That's a handful of State Machine Diagrams!

Consensus Algorithms in Distributed Systems is that aspect which makes sure, all the instances of the software that you are running are consistent with each other, and are not serving stale data. Consistency, which makes sure that all of the data are up to date, and not serving stale data, which means old data is invalidated by the software and not served, instead is synced up with other instances.

Let's build up the basic terminolgy and concepts before we dive into Consensus Algorithms!

Availability, Partition and Consistency: The CAP Theorem

There is this cool guy - Eric Brewer who came up with this theorem, which is basically simple -

Out of Availability, Partition and Consistency, you can only atmost two guarantees for a distributed data store.

Let's break this down -

  • Availability - Availability means that your system is accessible all the time. You can make this sure by running multiple instances of your software, so that if one is down, the others are there to back you up!

  • Partition - Partition non-trivially(atleast for me!) stands for Network Partition. We can have Network Partition, if we have two instances of software running, and each of them are un-synced(don't have any communication) or have a network barrier. It is difficult to serve the purpose of software, if we have a network partition, the user needs to be rerouted to another instance with up to date data.

  • Consistency - Consistency, as you would have guessed it, stands for maintaining the same state among all the software instances. Imagine a bank ATM, and this should be strongly consistent so that whatever money you withdraw/deposit is quickly reflected among all the instances of ATM Machines.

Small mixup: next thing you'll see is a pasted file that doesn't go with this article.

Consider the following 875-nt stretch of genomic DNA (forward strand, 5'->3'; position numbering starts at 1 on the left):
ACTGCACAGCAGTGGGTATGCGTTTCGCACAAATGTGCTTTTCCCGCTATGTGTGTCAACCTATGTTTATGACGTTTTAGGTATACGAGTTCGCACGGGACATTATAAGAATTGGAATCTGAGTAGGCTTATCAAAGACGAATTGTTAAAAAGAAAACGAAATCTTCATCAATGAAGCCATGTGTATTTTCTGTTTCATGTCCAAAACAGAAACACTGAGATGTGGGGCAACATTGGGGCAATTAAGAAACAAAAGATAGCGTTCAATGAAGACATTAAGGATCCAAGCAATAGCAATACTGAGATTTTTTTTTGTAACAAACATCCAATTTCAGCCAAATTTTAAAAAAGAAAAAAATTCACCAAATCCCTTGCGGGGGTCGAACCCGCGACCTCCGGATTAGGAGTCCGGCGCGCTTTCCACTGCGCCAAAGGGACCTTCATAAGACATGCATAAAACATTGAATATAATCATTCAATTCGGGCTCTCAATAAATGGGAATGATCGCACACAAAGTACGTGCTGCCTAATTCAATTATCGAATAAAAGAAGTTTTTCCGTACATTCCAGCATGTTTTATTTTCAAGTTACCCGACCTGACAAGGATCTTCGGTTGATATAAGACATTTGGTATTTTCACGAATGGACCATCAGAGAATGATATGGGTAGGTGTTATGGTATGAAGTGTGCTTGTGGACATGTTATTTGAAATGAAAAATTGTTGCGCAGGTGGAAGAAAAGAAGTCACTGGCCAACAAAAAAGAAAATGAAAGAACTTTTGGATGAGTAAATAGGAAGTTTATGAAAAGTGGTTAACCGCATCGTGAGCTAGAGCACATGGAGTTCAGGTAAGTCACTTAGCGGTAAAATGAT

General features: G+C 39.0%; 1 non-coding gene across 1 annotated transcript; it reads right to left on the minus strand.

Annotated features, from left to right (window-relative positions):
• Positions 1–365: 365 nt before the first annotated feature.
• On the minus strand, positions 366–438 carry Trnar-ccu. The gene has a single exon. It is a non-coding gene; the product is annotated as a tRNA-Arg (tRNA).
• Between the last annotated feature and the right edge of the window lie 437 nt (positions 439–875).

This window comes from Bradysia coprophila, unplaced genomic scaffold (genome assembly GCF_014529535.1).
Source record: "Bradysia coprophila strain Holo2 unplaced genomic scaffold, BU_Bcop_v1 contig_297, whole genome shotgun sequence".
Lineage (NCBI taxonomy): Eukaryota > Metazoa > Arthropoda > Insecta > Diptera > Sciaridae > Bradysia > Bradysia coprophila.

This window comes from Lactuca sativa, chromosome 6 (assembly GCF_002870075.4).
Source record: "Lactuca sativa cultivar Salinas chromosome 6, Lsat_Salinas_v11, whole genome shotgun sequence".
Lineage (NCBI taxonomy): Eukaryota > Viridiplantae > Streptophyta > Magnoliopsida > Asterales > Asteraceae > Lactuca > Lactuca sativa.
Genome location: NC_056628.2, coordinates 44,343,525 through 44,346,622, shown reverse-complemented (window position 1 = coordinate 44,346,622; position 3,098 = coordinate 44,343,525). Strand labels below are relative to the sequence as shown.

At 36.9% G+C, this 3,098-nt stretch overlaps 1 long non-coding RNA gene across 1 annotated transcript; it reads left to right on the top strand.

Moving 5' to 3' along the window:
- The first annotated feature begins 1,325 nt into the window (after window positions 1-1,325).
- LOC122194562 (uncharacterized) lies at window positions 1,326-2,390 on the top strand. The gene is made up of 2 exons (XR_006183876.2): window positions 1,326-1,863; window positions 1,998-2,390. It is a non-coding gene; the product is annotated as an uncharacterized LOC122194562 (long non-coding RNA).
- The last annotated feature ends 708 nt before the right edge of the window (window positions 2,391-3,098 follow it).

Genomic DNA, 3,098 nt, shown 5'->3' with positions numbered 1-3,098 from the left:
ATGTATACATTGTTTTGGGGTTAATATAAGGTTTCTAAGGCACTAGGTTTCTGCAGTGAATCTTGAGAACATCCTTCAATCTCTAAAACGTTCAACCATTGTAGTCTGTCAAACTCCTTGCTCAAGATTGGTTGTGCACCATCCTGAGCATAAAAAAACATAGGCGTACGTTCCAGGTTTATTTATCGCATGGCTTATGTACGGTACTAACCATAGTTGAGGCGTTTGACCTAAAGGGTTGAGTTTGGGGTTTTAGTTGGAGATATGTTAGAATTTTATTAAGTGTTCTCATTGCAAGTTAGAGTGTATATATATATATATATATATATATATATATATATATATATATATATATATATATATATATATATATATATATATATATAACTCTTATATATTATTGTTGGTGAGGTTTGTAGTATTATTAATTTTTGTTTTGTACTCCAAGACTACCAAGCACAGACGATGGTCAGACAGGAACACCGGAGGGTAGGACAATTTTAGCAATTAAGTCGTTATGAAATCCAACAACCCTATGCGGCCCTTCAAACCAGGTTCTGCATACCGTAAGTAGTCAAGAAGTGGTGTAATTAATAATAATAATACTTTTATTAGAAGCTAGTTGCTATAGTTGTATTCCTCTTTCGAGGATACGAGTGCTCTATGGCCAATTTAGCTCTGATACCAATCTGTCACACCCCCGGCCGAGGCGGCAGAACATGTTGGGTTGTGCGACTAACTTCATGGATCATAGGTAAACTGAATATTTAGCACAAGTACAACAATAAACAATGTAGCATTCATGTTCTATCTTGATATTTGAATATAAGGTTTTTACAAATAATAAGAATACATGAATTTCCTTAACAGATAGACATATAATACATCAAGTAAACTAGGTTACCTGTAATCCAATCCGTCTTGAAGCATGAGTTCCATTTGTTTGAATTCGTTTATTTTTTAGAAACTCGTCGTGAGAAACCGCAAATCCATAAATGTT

So all in all, you can have atmost two guarantees out of three namely - CP, AP, CA. In practical situations, you want your software to run inspite of Network Partitions, so you only get to choose CP or AP.

Eventually Consistent Systems

You might have heard about big tech companies bragging about how their software is equally highly available and consistent. Note that I haven't used strongly consistent, and this has its own implications.

These systems are eventually consistent, which makes sure the data is synced with each other(or if conflicts happen, we arrive at the reconcilation eventually). This means when our data is updated at place A, if we query the same data from place B, it might take some time before the similar data(or state) is shown.

Note that distributed systems is all about trade-offs, and this might not be bad trade-off at all, if we all want highly available systems, and consistency being eventual also works for us.

Calendar sync-ups are not always immediate, that's the result of Eventual Consistency

To demonstrate an example, lets use Google Docs - we would want our data to be replicated among all the instances, and should be highly available. At the same time, the data doesn't need to be strongly consistent; we can have eventual consistency, and this would work well for us. So effectively, its about the use case that we want, and not the one size fits all policy that we should worry about.

Consensus Algorithms: For Strong Consistency

Let's say, we want to provide CP guarantees for our software, so how should we proceed with this?

Consensus Algorithms make sure that our data(or state) is consistent across all of our software instances. In case we want to provide Strong Consistency guarantees, we need to return back to our whiteboard, and figure out one.

The generic way how a consensus algorithm works is that -